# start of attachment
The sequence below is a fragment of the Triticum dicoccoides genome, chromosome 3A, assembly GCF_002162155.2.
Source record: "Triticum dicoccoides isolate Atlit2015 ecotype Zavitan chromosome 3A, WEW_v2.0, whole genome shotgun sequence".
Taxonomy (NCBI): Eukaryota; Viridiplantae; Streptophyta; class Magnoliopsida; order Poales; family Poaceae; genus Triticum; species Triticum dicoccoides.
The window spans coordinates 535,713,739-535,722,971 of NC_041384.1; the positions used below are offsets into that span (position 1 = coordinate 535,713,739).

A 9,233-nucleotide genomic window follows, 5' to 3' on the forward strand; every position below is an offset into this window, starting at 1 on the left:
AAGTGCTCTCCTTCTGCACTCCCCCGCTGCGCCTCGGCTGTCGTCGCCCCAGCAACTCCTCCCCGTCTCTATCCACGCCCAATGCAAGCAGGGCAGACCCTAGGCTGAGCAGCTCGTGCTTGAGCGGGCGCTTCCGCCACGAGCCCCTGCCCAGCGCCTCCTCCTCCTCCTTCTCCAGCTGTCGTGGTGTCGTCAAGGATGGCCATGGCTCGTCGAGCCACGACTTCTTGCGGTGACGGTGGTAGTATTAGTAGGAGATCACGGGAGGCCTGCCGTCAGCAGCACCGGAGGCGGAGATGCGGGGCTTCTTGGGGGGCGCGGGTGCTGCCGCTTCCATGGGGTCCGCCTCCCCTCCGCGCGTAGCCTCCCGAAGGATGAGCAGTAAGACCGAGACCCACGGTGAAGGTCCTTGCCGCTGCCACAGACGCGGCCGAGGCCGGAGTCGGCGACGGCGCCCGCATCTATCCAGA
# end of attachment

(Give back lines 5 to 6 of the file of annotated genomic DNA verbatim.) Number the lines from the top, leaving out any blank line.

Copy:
A 9,233-nucleotide genomic window follows, 5' to 3' on the forward strand; every position below is an offset into this window, starting at 1 on the left:
AAGTGCTCTCCTTCTGCACTCCCCCGCTGCGCCTCGGCTGTCGTCGCCCCAGCAACTCCTCCCCGTCTCTATCCACGCCCAATGCAAGCAGGGCAGACCCTAGGCTGAGCAGCTCGTGCTTGAGCGGGCGCTTCCGCCACGAGCCCCTGCCCAGCGCCTCCTCCTCCTCCTTCTCCAGCTGTCGTGGTGTCGTCAAGGATGGCCATGGCTCGTCGAGCCACGACTTCTTGCGGTGACGGTGGTAGTATTAGTAGGAGATCACGGGAGGCCTGCCGTCAGCAGCACCGGAGGCGGAGATGCGGGGCTTCTTGGGGGGCGCGGGTGCTGCCGCTTCCATGGGGTCCGCCTCCCCTCCGCGCGTAGCCTCCCGAAGGATGAGCAGTAAGACCGAGACCCACGGTGAAGGTCCTTGCCGCTGCCACAGACGCGGCCGAGGCCGGAGTCGGCGACGGCGCCCGCATCTATCCAGA